Charlie woke up some hours later, his nose twitching at the distinctive, antiseptic smell of a hospital room. He saw the nurse standing beside the bed.
‘How are you feeling, Mr Britton?’ asked the concerned nurse, seeing that her patient had just come round.
‘I’ve felt worse.’ muttered Charlie.
‘You’ve had a lucky escape.’ soothed the nurse as Charlie began to recall the desperate fight on the sailing yacht.
The door to the room opened and a doctor entered.
‘Ah, Mr Britton, you’re back with us, I see.’
‘How am I, Doc?’
‘You had a rather nasty stab wound to the chest. Fortunately, one of your ribs deflected the knife from reaching your vital organs. You’ve had a very narrow escape and if it wasn’t for the skill of the paramedic who attended you at the scene, we wouldn’t have had the chance to operate on you.’
‘Thanks, Doc. How long will I have to stay in for?’
‘Oh, a few days more to rest the wound and give you a chance to build up your strength.’
‘But I’ve got a story to write up!’ argued Charlie, struggling to sit up.
‘Yes, from what I’ve heard you’re quite a hero.’ replied the doctor and turned as James and Samantha walked in.
‘Hello, you can stay for a few minutes but then you’d better let him have some rest.’
The doctor and nurse left the room and James and Samantha moved over to the bedside.
‘That’s right, Bro, you saved the day. My boss is well pleased with you after you softened up Lord Westcliffe to find out where the attack was taking place. Since then, Westcliffe has squealed like a stuck pig on his fellow conspirators and we’ve rounded them all up.’
‘Was there many people killed?’ asked Charlie.
‘A few, although it could have been a lot worse. We’ve found out from a survivor of the hit team they were a detachment from the German special forces aided by the Link. Apparently, the success of the assassination attempt relied solely on the actions of two terrorist suicide bombers in the team using IED’s, but they did a runner instead of giving their targets a bear hug and blasting them into oblivion. One of the Germans shot one and you got the other.’
‘Yes, and I got my revenge on the bastard as well.’ swore Charlie.
‘What do you mean bro?’ queried James.
‘Do you remember that photo you gave me in Windsor of the terrorist?’
‘The one that fired the missile at you?’
‘Yes. It was him!’
‘Shit, you’re joking. So it was the Viper. They haven’t been able to identify him yet as it’s been rather difficult after you blew him up, Charlie.’
‘What a shame! From what he said during the fight on the yacht, it sounded like he had a score to settle too. But I got in first, so you could say that the Falcon got the Viper!’ quipped Charlie.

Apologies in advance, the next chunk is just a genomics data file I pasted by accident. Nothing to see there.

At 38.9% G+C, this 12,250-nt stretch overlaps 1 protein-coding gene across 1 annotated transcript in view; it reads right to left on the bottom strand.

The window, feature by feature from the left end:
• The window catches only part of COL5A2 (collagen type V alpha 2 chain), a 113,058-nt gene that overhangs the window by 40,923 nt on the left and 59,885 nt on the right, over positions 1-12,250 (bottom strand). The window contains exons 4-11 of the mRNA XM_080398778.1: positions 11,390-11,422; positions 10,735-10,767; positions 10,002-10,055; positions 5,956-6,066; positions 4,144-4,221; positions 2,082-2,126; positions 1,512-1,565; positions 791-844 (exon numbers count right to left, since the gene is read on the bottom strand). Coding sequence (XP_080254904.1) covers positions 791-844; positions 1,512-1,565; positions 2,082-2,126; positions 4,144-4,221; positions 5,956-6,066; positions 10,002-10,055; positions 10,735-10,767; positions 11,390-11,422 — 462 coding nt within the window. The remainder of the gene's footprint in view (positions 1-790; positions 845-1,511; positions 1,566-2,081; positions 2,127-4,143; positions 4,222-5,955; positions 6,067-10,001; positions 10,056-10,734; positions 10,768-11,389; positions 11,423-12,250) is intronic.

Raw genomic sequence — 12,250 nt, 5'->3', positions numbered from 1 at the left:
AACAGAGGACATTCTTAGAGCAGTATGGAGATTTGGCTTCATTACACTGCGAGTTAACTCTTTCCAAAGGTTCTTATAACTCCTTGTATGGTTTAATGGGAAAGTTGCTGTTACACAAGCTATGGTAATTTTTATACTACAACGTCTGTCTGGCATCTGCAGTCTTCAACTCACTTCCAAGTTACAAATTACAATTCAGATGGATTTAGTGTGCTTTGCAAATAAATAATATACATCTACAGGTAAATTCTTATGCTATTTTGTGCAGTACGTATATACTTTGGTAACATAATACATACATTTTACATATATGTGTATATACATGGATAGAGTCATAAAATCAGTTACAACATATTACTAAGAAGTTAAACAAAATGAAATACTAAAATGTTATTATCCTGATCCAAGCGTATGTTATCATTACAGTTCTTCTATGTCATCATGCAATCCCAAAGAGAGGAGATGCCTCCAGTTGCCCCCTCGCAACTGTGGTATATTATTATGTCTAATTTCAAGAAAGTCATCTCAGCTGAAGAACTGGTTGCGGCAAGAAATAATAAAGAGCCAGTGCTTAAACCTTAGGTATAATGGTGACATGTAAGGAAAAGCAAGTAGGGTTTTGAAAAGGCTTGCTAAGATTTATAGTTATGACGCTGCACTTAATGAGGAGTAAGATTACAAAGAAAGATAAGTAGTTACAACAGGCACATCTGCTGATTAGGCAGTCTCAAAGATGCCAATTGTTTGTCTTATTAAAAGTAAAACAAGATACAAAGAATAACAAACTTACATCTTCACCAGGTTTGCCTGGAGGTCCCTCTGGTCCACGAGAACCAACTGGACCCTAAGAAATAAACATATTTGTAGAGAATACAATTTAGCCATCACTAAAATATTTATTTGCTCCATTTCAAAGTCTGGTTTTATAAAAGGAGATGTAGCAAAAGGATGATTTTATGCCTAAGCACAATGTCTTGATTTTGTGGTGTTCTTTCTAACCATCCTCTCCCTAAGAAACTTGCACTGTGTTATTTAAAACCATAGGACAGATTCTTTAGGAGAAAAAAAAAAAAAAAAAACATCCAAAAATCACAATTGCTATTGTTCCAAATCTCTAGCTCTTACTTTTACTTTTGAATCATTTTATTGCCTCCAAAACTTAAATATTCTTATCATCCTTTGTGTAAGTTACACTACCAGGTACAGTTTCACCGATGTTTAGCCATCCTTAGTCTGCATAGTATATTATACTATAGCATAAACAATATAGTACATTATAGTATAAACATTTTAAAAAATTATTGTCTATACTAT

‘Right on, Charlie.’ agreed James.
‘Do you know the prime minister got shot?’ asked Samantha.
‘She got hit in the assassination attempt?’ replied a surprised Charlie.
‘Yes. She’s down the ward in another room. A sniper’s bullet went through her shoulder. When my boss told her about you stopping the terrorist from detonating the bomb, she told him to give you her congratulations and insisted you want for nothing.’ added James.
The nurse popped her head round the door and told them it was time for them to leave. James patted his brother on the shoulder and said goodbye. Samantha lingered as James went out the door and then affectionately kissed Charlie. In all the recent excitement and danger, she had now formed a close bond with him.
Over the next few days, Samantha spent her time with Charlie in the hospital, as he got better. They put together from their first-hand experience of events an exclusive story that went global, and Samantha wrapped up the story about her great uncle John Faulkner, the fighter pilot and hero who had been treated so unjustly.
On Charlie’s last day in hospital, Samantha gathered up their laptops and files and helped Charlie put his belongings in a suitcase. The nurse came in with the form for Charlie’s discharge and as he signed it, Samantha had a final check around the room. She noticed her grandmother’s diary had fallen on the floor under the bed, and picked it up. Flicking through its pages, she came to the entry about her grandmother’s baby that had been born out of wedlock while she had been staying in Cornwall all those years ago, after the tryst with the German fighter pilot. Samantha wondered what had happened to the child and realised she could have cousins she had never met. Recalling that Charlie had told her he had grown up in Cornwall as a child, she suggested to him it would be a good idea to take a trip to Cornwall to solve the last puzzle in the diary.